Nobody in this House cannot but condemn the suicide bombing, but what drives a 16 or 17-year-old girl to go into a restaurant or to a bus stop and blow other people and herself up? I say to Members of this House that if they had been born where she had been born, if they had been taught what she had been taught and if they had been deprived of hope as she had been deprived of hope, they might have done the same. The true poor of the 21st century are those who have no hope. In Palestine, they do not have hope, and we must recognise that.

I yield to no one in my defence of the state of Israel, its right to exist, and to no one in my condemnation of any terrorist barbarism, but I say to the Prime Minister of Israel and his Government that they have brought many of these atrocities upon their own people by the way in which they have over-reacted and over-retaliated. They have forfeited the respect of their friends; they have made a great country into a pariah nation. They have behaved in a way that puts them beyond the pale of decency and civilised values.

It is not easy to say these things so strongly, but I say them because I believe them to be true. I hope that tomorrow the Israeli ambassador will convey to his Government just how many of his friends in this Parliament, on both sides of the House, feel about their actions. He should see, in particular, a copy of the speech by the right hon. Member for Manchester, Gorton, himself a Jewish Member, with an impeccable record in this regard. I am sorry that he is not in the Chamber—I hope that he is not blushing outside.

Dr. Julian Lewis: Not much chance.

Sir Patrick Cormack: That is wisely said. However, the right hon. Gentleman is, above all else, a friend of Israel. Let the Israeli Government realise what they are doing to civilised opinion in this Parliament at Westminster.

As my right hon. Friend the Member for Suffolk, Coastal (Mr. Gummer) said, in a powerful speech, if the Americans do not take a firm grip, the whole substance of the fight against terrorism is undermined. Saddam Hussein is a brutal and terrible dictator who has done the most despicable things to his own people. I have great sympathy with everything that the Prime Minister has said about him, but I know that if action is taken against him while Sharon is in power and behaving in the way that he is, the middle east will go up like a tinderbox. All those who are inclined to join the coalition or who are uneasy members will desert it.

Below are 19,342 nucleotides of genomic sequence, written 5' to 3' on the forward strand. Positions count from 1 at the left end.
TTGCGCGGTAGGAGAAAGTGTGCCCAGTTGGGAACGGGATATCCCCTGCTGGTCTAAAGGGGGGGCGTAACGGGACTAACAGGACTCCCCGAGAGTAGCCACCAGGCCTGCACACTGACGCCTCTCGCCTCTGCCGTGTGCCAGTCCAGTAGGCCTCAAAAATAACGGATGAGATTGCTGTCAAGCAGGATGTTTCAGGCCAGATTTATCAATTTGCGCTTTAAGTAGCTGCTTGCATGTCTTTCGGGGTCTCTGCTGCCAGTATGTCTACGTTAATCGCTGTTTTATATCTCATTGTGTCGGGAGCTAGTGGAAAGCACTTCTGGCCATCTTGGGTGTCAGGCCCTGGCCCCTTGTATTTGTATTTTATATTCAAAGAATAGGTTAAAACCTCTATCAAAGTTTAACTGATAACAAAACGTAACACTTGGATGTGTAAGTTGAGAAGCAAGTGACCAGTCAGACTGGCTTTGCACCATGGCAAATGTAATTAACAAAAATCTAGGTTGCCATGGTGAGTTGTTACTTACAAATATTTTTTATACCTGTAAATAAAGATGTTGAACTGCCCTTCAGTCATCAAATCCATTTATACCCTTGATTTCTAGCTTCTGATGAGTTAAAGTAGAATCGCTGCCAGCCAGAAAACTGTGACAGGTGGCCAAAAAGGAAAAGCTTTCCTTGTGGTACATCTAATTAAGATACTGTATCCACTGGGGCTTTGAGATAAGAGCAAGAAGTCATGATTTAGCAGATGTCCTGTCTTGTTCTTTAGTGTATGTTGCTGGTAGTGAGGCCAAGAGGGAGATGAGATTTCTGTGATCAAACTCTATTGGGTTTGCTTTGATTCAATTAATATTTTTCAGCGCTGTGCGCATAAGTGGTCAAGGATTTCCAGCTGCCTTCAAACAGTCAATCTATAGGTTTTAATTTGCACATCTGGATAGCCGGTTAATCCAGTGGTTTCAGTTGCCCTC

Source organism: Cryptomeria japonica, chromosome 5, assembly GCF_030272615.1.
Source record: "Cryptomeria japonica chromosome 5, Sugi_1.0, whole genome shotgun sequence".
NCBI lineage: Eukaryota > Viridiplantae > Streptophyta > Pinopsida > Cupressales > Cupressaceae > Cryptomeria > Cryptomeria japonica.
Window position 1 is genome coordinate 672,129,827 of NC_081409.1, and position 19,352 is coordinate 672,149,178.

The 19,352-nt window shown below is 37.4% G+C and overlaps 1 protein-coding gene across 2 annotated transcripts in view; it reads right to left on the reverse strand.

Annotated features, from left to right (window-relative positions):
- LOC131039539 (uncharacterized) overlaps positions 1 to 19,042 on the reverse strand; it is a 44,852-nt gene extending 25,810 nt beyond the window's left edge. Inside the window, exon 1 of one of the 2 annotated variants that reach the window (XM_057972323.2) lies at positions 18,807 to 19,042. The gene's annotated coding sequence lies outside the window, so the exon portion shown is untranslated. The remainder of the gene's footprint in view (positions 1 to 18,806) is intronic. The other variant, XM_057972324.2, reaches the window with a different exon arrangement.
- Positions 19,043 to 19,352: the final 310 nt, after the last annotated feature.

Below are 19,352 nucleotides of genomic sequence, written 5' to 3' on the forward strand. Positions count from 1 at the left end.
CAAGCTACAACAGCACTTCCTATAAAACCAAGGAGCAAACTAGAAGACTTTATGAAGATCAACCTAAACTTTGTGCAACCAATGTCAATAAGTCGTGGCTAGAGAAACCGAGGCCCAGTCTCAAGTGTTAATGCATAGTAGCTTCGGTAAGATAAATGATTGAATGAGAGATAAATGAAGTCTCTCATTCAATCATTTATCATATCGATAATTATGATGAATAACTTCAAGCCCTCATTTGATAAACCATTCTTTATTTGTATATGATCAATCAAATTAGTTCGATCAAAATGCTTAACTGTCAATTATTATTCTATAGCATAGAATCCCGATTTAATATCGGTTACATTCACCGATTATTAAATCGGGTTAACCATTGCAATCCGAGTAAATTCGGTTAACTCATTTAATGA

When I visited the United States with the Select Committee on Foreign Affairs shortly before Christmas, I was impressed by much of what we were told. Nobody

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could stand at ground zero and fail to be deeply moved, but I was disturbed by the fact that many of the people we met did not seem to realise that unless the Palestine-Israel conflict is brought to an end, on sensible and civilised terms that allow the existence of both states, the breeding ground for terror will remain.

I hope, therefore, that the message will go out from the House today that there is no one who is not committed to an independent, democratic state of Israel; but also that there is no one who is not deeply disturbed by the way in which its Government are behaving at present.

6.41 pm

Mr. Jim Murphy (Eastwood): I am grateful for the opportunity to speak about the heartbreaking situation in the middle east. I do so on the eve of yom ha'Atzma'ut, the Israeli independence celebration, for which, this evening, my constituents will be gathering in a determined but solemn manner.